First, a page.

Maine Turnpike goes after money spent by former director

| Wednesday, July 20, 2011

The Maine Turnpike Authority has filed a civil complaint against former Executive Director Paul Violette in an attempt to recover money the agency says Violette spent questionably.

The authority’s board of directors filed the complaint Tuesday, July 19, in Cumberland County Superior Court, seeking restitution from Violette for “certain personal expenditures and reimbursements” charged to the agency from 2003 through 2010.

Violette has been the focus of public and political scrutiny since January, when the state’s Office of Program Evaluation & Government Accountability issued a report that called personal and agency spending practices into question.

The oversight report identified $157,000 in gift card purchases from various hotel chains and restaurants in 2005 and 2006 that included no formal records of who received the gifts.

The report also identified $454,000 in sponsorships or donations made to 50 different organizations, including membership dues that fell outside the scope of operating a toll road. In total, the oversight agency questioned more than $2 million in personal and agency spending in its report.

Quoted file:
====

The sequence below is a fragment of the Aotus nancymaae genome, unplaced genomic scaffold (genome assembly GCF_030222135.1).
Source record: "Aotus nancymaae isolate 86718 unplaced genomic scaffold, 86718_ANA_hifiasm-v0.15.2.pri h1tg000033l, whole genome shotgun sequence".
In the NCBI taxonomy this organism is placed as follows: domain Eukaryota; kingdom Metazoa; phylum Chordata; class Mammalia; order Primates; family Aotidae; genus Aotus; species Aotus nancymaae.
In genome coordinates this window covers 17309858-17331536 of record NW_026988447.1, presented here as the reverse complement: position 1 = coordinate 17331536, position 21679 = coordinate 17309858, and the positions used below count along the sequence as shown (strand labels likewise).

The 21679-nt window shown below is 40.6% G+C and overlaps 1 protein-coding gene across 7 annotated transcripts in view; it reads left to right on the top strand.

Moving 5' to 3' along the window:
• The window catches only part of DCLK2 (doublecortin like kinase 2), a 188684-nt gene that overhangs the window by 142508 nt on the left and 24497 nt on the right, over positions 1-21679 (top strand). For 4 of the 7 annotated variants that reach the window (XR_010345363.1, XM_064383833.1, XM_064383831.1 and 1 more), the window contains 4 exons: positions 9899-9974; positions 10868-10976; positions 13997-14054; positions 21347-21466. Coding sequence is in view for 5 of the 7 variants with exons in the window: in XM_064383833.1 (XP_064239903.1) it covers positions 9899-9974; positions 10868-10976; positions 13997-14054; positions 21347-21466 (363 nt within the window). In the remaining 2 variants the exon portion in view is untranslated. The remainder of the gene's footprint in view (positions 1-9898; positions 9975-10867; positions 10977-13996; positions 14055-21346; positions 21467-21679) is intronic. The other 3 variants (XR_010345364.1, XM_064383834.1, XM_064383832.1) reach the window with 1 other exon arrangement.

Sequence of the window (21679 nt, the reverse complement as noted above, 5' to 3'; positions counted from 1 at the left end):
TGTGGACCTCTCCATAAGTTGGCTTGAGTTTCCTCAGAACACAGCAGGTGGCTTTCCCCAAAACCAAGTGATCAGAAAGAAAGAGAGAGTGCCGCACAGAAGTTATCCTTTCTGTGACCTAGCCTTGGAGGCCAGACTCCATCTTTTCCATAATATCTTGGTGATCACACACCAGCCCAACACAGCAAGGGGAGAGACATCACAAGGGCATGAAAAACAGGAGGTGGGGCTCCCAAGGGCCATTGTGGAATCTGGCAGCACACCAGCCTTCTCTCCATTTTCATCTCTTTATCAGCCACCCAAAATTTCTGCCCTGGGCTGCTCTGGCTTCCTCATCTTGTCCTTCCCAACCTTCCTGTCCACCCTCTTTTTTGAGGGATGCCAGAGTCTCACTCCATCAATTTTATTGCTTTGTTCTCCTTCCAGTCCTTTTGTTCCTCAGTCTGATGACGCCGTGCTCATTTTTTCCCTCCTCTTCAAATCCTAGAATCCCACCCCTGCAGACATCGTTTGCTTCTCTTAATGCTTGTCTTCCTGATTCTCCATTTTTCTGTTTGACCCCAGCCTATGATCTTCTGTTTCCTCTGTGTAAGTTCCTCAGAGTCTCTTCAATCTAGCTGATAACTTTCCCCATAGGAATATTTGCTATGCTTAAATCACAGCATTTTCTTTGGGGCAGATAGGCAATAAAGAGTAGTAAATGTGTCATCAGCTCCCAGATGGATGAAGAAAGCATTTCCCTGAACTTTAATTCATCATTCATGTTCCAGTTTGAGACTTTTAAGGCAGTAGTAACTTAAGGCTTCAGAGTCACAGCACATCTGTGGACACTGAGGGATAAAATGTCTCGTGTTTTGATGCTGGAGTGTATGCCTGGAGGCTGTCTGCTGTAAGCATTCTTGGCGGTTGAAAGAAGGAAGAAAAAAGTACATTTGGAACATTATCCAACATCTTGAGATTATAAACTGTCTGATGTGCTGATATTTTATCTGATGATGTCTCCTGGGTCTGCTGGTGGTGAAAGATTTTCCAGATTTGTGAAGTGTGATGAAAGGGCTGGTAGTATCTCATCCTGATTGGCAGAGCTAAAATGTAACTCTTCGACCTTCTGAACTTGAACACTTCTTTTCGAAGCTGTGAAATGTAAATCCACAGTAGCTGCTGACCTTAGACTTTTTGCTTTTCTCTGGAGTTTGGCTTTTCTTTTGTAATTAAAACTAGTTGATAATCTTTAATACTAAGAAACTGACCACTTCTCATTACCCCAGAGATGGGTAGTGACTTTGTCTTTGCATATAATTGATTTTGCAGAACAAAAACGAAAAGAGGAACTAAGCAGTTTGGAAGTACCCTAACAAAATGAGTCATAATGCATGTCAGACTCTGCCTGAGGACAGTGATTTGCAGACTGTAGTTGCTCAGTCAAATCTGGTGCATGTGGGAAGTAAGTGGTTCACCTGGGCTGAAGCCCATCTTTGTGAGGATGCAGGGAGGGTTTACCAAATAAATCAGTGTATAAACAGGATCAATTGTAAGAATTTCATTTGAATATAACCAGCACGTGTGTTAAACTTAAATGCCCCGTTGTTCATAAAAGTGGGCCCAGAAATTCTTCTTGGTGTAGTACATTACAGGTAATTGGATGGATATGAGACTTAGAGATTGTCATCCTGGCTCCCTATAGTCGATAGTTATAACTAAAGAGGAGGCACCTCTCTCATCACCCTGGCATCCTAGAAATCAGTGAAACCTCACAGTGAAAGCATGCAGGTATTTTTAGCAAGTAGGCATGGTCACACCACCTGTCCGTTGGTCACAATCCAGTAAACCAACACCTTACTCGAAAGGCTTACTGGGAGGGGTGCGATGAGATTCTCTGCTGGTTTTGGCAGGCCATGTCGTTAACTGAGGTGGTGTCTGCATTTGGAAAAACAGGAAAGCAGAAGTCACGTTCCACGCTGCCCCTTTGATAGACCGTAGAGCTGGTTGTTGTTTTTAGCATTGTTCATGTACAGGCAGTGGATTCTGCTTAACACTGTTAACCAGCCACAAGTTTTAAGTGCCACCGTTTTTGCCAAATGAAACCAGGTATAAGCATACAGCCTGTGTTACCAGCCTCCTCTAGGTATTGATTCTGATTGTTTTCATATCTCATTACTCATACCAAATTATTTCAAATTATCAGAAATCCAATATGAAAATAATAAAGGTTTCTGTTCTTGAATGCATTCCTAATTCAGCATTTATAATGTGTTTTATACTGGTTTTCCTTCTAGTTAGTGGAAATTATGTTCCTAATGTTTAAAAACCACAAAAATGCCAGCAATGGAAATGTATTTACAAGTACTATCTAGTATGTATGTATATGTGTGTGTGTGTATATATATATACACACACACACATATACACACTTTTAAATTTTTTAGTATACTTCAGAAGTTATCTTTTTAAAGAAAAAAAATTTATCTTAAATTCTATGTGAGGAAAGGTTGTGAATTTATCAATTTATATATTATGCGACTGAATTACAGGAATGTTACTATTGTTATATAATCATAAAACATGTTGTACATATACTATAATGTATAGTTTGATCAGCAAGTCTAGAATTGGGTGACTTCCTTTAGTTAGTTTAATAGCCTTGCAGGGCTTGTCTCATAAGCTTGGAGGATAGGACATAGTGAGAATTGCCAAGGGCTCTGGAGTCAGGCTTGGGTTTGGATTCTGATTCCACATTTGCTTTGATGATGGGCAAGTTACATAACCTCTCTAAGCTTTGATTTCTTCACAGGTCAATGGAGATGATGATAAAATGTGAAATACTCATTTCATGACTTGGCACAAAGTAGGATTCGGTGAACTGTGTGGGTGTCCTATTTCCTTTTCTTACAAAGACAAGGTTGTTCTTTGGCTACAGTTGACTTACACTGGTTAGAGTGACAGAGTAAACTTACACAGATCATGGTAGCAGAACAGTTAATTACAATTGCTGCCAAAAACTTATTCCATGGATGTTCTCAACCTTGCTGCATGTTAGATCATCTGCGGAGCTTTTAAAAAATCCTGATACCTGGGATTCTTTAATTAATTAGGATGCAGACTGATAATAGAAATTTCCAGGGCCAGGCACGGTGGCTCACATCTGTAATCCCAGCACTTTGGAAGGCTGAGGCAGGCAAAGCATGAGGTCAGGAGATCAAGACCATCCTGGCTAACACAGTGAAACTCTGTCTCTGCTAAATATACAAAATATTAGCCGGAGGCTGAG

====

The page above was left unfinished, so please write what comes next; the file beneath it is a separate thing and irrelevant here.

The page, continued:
Violette resigned March 7. A month later, a legislative panel called Violette to a hearing to speak to the questionable spending practices. Although he attended the hearing, Violette exercised his Fifth Amendment right against self-incrimination and chose not to speak on the issue.

In the meantime, Gov. Paul LePage appointed a new executive director to the Maine Turnpike Authority, former state Sen. Peter Mills.

LePage signed a bill into law in June calling for agency reform. That included a forensic audit that went beyond the state’s oversight agency’s findings in January.

“The lawsuit (against Violette) is a product of that painstaking audit, the results of which the MTA Board has shared with the appropriate state authorities,” Maine Turnpike leadership stated Tuesday in a press release.

According to media reports, Violette’s attorney says he’s not surprised by the action. Attorney Peter DeTroy says the political climate in Maine has put pressure on authorities to “pursue something publicly” according to The Portland Press Herald.

As the civil matter is playing out, the Office of the Maine Attorney General is considering a criminal case against Violette, according to the media report.

See related stories:
Criticism mounts, Maine Turnpike chief steps down
Panel subpoenas former Maine Turnpike CEO
Maine Turnpike Authority reform in store
Former state senator to lead Maine Turnpike

Comments